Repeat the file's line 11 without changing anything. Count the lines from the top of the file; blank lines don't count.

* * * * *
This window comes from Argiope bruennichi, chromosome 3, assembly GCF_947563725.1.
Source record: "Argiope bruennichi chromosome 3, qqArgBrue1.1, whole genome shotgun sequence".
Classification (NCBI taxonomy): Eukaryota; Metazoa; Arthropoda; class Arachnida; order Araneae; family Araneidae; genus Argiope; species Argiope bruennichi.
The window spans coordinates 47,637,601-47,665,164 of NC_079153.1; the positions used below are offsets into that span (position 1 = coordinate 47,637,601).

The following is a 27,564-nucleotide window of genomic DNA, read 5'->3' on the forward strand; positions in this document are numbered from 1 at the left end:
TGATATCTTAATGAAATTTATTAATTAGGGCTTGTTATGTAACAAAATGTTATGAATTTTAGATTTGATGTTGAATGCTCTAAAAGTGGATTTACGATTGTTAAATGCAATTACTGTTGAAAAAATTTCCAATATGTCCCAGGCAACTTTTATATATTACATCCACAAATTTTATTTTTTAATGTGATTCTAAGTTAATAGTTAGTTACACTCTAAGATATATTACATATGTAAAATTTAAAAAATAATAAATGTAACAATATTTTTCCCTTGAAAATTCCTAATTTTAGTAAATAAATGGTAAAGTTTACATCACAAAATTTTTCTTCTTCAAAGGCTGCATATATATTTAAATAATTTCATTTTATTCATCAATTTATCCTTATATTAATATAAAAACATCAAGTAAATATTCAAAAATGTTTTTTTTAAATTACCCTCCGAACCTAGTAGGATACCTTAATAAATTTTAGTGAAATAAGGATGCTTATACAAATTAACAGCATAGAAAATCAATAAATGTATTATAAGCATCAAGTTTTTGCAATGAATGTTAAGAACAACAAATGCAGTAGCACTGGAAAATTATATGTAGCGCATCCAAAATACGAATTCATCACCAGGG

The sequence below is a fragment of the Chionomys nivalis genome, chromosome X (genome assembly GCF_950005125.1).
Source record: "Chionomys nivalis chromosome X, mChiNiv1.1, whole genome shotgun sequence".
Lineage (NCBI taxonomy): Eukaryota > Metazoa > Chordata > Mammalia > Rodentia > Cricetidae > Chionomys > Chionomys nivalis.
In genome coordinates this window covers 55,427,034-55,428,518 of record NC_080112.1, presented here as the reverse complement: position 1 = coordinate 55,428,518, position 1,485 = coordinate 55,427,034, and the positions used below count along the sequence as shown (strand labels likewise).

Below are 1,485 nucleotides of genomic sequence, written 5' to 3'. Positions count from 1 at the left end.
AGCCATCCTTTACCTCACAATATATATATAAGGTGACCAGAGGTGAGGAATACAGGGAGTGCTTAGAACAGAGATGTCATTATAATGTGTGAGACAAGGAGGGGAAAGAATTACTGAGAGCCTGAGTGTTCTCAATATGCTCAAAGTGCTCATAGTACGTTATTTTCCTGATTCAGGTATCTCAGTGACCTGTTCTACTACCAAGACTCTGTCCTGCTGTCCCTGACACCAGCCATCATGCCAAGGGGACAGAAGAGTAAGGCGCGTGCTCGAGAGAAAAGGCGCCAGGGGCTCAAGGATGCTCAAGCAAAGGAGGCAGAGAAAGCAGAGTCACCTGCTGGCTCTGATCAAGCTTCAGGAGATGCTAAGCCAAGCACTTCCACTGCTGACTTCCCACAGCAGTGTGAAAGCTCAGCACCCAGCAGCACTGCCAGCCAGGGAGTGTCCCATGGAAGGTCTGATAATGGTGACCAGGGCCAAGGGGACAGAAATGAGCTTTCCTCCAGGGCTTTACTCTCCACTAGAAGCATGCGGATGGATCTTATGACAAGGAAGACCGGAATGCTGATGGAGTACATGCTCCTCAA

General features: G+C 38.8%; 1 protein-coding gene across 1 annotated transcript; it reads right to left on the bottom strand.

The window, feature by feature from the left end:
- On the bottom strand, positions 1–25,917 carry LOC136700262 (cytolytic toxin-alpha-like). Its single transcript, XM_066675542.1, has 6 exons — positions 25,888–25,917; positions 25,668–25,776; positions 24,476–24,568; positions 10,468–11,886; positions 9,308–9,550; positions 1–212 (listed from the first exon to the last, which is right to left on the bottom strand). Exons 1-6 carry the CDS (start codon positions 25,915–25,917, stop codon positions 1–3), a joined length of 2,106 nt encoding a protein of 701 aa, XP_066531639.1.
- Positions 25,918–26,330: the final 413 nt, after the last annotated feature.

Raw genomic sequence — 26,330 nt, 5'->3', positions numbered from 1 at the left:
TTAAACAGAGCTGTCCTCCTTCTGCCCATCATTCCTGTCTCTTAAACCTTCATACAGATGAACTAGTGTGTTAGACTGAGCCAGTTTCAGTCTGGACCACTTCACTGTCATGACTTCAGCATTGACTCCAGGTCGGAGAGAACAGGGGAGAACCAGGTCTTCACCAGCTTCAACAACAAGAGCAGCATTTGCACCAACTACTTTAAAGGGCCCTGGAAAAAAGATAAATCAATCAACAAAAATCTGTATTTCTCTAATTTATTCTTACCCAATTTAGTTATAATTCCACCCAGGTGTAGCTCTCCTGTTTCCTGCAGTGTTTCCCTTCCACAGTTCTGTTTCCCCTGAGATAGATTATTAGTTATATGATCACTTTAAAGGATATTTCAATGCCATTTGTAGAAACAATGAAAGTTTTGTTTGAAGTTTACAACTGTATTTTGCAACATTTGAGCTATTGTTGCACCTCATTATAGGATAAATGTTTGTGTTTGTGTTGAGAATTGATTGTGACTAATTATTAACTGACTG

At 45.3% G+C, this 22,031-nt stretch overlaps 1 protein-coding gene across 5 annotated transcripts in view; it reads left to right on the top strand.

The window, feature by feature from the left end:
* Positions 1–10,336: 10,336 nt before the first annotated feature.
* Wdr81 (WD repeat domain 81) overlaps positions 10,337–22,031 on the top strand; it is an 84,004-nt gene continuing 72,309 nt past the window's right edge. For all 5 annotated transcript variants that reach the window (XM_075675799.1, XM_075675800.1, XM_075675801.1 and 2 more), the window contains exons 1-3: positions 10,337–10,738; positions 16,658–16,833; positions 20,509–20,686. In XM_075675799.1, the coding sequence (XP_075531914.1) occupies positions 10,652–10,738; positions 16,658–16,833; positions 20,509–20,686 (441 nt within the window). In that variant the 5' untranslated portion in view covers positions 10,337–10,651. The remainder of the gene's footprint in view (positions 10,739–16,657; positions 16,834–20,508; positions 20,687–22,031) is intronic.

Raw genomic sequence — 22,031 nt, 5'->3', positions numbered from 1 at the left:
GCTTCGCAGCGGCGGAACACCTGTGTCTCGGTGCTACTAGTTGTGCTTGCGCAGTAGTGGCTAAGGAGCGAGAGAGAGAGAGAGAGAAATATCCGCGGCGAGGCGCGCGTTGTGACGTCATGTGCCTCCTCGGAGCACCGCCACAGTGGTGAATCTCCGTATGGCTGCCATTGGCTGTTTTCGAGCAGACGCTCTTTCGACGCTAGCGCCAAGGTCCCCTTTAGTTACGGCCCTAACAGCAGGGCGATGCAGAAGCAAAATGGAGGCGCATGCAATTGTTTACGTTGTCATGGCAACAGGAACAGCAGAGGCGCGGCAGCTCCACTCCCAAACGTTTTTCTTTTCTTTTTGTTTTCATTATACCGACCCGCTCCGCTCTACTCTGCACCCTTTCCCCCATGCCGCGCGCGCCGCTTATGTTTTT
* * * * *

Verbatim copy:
Below are 1,485 nucleotides of genomic sequence, written 5' to 3'. Positions count from 1 at the left end.